The portrayal of gender in science fiction is a fascinating and sometimes overwhelming topic of discussion. As science-fiction is often referential and sensitive to the time period it was written and portrayed in, it is far from being just fantasy and yet is still encapsulated in the imaginative. It is a metaphorical space, a world apart, yet still our own world apart, where new biologies and technologies inspire us while traditional structures of society, gender and power reveal us.
With this in mind I am conducting a visual and cinematic survey of the Forrest J. Ackerman collection at the American Heritage Center. As Ackerman was such an avid fan everything sci-fi there is a breadth of material to work with in his collection. My goal is to use production stills, promotional materials, and movie posters to discuss gendered themes that are concurrent with the mood of and timbre of the American post-war and Cold War era in which gender became a crucial ground of conflict and statement with a cultural and political push to solidify the domestic and feminine in order to establish security and order.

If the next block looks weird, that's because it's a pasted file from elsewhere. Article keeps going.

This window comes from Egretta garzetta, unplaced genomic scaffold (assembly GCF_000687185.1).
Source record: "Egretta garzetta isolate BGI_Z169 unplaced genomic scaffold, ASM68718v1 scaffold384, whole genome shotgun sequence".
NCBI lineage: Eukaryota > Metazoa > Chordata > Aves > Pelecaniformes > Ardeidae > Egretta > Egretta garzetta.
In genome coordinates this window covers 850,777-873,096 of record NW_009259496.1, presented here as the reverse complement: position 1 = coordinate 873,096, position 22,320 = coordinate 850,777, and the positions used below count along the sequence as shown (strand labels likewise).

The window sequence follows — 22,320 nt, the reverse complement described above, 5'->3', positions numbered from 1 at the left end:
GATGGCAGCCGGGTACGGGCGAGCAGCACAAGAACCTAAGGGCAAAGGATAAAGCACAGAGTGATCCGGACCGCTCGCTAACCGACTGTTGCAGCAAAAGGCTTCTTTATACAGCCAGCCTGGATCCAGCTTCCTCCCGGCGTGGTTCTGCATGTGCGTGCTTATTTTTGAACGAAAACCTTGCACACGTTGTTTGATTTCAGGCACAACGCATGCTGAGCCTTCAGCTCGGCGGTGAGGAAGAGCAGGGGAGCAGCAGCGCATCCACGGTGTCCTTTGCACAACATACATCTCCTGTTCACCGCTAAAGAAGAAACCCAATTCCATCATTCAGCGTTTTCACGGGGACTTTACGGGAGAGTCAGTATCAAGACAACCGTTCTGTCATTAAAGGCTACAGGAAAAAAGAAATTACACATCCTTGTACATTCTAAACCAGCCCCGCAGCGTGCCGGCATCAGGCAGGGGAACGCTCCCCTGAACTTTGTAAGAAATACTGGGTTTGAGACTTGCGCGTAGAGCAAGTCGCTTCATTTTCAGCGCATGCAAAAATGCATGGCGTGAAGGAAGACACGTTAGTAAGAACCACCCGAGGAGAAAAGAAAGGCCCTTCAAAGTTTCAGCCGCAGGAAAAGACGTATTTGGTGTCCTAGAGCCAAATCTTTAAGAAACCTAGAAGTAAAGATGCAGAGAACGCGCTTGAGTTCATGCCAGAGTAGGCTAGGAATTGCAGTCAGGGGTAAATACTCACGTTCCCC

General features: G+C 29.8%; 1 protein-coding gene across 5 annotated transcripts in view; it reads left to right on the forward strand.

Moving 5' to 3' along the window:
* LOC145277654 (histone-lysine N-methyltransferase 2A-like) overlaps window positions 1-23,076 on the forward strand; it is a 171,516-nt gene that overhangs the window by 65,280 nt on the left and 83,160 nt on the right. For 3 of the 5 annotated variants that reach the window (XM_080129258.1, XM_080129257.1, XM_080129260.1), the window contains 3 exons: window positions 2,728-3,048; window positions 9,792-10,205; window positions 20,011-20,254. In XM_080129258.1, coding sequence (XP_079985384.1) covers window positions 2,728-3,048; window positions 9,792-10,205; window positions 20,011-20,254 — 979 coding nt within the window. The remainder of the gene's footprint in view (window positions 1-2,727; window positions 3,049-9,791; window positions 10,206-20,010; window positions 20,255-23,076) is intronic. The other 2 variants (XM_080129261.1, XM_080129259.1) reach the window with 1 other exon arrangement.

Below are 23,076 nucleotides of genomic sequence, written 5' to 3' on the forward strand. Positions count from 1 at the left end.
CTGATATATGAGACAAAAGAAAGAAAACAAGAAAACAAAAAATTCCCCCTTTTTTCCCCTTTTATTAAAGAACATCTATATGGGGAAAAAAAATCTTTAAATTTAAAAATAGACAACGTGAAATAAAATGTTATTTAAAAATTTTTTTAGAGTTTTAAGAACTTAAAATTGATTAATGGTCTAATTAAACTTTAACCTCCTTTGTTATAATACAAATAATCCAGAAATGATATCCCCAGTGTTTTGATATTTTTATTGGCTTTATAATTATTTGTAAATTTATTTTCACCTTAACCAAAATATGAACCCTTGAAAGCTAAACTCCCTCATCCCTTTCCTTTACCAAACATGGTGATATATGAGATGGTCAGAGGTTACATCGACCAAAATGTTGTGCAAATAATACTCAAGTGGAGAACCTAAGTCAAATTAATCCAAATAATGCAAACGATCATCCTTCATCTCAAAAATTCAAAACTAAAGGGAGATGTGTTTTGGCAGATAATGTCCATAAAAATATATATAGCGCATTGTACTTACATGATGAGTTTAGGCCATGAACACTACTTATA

These themes are overly apparent in various artifacts in the Forrest J. Ackerman collection. While the collection is overwhelmingly fun to go through (partly because it includes the recently named tribble, “Furry Ackerman”), it is also revealing in its scope and diversity. A good example of the gendered ideals of the American postwar and Cold War eras comes in the form of the movie poster. Seemingly, it is impossible to promote a science-fiction or horror film in the 1950s or 1960s without illustrating a damsel in distress, often scantily clad, in the arms of the villain or monster of the movie. One great example is the movie poster to The Day the Earth Stood Still, in which the powerful alien robot Gort is holding the terrified and seemingly hopeless woman who doesn’t appear in the film whatsoever.
The Day the Earth Stood Still is actually a fairly empowering movie in the terms of the women it represents. One of the main characters, Helen Benson, is a widow who is raising a son by herself. She is independent and turns down marriage to live her life in a way she finds suitable. Yet the movie poster still follows the cliché of damsel in distress that has no way of getting away from the beast (in this case Gort) without the aid of masculine intervention.
Investigating into the paradoxes of the cultural mind of the postwar and Cold-War America opens a discussion of how gender construction affected policy and culture in America. The Forrest J. Ackerman collection is my portal to this investigation.
–Shaun Milligan, AHC Intern